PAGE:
Cousinas :-)

  • When I started working on the edge of Gastown in the early spring, I had noticed Nuba across the street--kinda hard to tell what was going on there from the outside, but my workmates insisted it was a good place. But you see, I can hardly eat ANYWHERE. I've got a shwack (yes, a schwack) of food allergies, and it is incredibly difficult for me to find any restaurants where I can eat more than just salad.

    So I saw it there across the street on a daily basis, but thought surely it can't be any more accomodating than the usual places. In May, Beyond Robson featured an article on Nuba, and a great article at that, full of praise. And still, I thought, surely I will just be disappointed if I go in...

    Untitled

  • One of my favorite stops at the market has not been a produce stand at all (although they are wonderful, of course!), but Maison Cote. You'll know it when you see the rows of sacs of flavoured salts, and the bottles of vinegars gleaming away. If you come in for a look, I assure you, you will be amazed by the variety and sheer drool factor.

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  • Update: Sadly the Bad Girl Chocolates website no longer seems to work, so I can only assume they've closed shop.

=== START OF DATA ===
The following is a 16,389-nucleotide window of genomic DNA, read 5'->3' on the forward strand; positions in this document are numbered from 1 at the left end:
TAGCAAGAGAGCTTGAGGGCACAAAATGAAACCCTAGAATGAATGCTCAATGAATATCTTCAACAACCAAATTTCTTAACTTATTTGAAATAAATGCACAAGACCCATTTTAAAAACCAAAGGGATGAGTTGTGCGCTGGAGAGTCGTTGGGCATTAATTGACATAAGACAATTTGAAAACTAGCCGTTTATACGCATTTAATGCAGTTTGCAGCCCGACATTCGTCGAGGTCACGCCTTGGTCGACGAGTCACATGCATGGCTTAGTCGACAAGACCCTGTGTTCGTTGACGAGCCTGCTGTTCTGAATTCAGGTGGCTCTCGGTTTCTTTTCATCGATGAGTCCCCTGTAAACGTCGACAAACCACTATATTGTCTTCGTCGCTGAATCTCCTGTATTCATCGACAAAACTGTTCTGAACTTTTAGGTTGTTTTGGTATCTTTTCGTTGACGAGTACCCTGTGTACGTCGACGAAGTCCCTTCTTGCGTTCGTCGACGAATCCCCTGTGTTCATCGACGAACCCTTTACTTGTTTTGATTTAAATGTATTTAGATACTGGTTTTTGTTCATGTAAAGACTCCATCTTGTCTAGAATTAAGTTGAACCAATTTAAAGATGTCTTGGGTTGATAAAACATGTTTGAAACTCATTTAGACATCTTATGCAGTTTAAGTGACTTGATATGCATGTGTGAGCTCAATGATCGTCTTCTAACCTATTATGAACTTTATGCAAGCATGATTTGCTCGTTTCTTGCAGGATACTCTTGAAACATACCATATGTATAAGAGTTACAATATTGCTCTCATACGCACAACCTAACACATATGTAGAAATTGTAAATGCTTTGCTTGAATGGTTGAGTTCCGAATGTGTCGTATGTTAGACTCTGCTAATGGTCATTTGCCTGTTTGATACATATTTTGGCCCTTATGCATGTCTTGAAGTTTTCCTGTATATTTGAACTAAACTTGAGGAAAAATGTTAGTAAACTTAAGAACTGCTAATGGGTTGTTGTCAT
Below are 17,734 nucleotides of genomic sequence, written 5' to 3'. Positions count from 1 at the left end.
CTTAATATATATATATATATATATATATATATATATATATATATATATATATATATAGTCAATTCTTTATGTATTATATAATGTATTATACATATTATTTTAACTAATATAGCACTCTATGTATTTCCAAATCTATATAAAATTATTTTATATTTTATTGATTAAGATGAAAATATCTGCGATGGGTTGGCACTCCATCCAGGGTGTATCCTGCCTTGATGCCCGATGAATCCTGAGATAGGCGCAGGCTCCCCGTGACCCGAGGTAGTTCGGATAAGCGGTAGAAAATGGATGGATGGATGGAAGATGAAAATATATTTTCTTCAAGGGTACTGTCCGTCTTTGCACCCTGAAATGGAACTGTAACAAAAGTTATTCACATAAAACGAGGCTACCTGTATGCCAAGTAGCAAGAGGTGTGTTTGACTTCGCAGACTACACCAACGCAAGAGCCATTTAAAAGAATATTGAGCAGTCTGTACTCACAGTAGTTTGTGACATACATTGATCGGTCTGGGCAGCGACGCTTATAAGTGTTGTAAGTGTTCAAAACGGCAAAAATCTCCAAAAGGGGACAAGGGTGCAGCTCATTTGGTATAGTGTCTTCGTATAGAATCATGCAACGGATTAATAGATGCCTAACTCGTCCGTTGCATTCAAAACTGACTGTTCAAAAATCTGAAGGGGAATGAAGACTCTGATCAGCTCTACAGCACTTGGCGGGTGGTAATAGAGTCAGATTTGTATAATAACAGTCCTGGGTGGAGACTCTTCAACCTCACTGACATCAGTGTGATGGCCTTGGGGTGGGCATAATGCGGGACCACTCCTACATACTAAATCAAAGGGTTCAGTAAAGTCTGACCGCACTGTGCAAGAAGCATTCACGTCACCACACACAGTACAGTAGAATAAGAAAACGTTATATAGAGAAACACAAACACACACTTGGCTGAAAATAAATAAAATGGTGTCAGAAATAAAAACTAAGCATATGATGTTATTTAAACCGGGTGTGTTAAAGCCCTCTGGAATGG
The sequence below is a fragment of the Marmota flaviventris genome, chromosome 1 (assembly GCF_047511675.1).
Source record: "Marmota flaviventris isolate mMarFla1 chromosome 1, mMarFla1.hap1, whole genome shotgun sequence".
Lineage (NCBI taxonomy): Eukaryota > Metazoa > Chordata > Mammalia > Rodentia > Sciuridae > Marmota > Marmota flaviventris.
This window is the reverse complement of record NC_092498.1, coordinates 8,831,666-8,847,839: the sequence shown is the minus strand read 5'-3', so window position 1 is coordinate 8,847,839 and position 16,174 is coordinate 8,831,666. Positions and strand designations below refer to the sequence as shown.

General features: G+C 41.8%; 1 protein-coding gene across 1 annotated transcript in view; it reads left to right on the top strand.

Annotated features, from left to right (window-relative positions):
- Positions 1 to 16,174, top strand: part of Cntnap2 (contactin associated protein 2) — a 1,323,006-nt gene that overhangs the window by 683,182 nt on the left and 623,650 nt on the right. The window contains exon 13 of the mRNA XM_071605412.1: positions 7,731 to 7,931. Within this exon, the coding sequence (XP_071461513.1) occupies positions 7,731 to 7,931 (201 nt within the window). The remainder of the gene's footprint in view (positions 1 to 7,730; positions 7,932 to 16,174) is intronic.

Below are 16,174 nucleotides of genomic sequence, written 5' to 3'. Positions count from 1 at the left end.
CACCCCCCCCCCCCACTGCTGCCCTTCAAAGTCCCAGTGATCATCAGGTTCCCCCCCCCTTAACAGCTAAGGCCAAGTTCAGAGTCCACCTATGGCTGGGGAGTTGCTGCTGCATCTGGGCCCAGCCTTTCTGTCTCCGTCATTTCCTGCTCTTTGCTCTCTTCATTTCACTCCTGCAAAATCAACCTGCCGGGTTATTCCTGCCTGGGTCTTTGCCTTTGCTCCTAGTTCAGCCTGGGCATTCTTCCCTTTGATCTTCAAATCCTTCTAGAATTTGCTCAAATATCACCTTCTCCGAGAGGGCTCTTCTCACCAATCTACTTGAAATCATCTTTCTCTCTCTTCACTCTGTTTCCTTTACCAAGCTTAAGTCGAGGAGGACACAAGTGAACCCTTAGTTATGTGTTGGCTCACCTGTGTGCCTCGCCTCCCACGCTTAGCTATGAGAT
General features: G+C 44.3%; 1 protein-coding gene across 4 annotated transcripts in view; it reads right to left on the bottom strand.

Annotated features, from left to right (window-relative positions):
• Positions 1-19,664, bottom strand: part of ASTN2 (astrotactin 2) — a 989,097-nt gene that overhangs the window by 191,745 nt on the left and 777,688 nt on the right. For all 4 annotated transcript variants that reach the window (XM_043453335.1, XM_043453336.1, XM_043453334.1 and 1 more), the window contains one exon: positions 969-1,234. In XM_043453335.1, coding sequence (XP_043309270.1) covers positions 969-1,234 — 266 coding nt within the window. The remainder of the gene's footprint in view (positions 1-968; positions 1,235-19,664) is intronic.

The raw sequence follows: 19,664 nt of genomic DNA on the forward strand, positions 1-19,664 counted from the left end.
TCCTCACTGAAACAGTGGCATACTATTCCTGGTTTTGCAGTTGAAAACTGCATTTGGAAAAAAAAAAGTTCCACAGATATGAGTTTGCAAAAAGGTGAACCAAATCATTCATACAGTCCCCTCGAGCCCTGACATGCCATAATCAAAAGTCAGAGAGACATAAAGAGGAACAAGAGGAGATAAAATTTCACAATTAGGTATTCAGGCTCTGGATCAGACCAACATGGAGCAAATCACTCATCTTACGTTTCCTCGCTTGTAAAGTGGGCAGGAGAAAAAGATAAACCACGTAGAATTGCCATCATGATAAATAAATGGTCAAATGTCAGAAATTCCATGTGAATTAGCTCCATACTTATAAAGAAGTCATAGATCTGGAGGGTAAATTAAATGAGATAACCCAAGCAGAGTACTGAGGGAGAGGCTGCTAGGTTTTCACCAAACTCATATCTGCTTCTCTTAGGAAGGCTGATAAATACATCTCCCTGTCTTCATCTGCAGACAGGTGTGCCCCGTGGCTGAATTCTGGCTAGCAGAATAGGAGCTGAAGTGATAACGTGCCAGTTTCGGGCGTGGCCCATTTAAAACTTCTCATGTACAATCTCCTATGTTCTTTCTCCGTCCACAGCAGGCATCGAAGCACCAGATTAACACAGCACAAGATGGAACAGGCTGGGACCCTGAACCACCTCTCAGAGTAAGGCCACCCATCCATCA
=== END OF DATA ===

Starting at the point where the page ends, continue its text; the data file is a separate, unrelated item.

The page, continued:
There are a good number of local chocolate companies around here, most specialize in chocolate bars, many have dairy free options. But my favorite find in the last couple years is Bad Girl Chocolates. These chocolates are AMAZING, in particular the truffles, and not only that, a lot of them are vegan (ie. dairy free so I can eat them, yay!). My favourites so far are the pomegranate truffle, and the the chai truffle (which I don't think is actually available anymore), but the five-spice is also really good.

    bad girl chocolates

  • Brace yourself, it's a random-assed post.

    1) Out on Screen: had comp tickets (if you don't know what it is, it's Vancouver's queer film festival--and I'm going to use the word queer even though there was much discussion during the Q&A about preferred terms), and went to The Love that Won't Shut Up. It was a short film commissioned by Out On Screen's Queer History Project, made by Veda Hille and Ivan E. Coyote who both performed several songs/spoken word pieces. Bill Munroe (one of the people in the film) also performed. The film was mainly about different perspectives on the history of the queer community in Vancouver. It was great because I learned a lot that I didn't even realize I didn't know about the topic, and it also reminded me that (even though things seem super progressive living in the West End) there are still a lot of people out there who don't accept the queer community. There was still a tangible hurt in the room when topics such as gay bashing, gay marriage, and those who are no longer with us came up. I think it's easy to forget these things are still huge issues. I had a sad moment when I started thinking of one of my most favorite profs from my undergrad who died from AIDS in April of this year, and realized that probably everyone there knew him.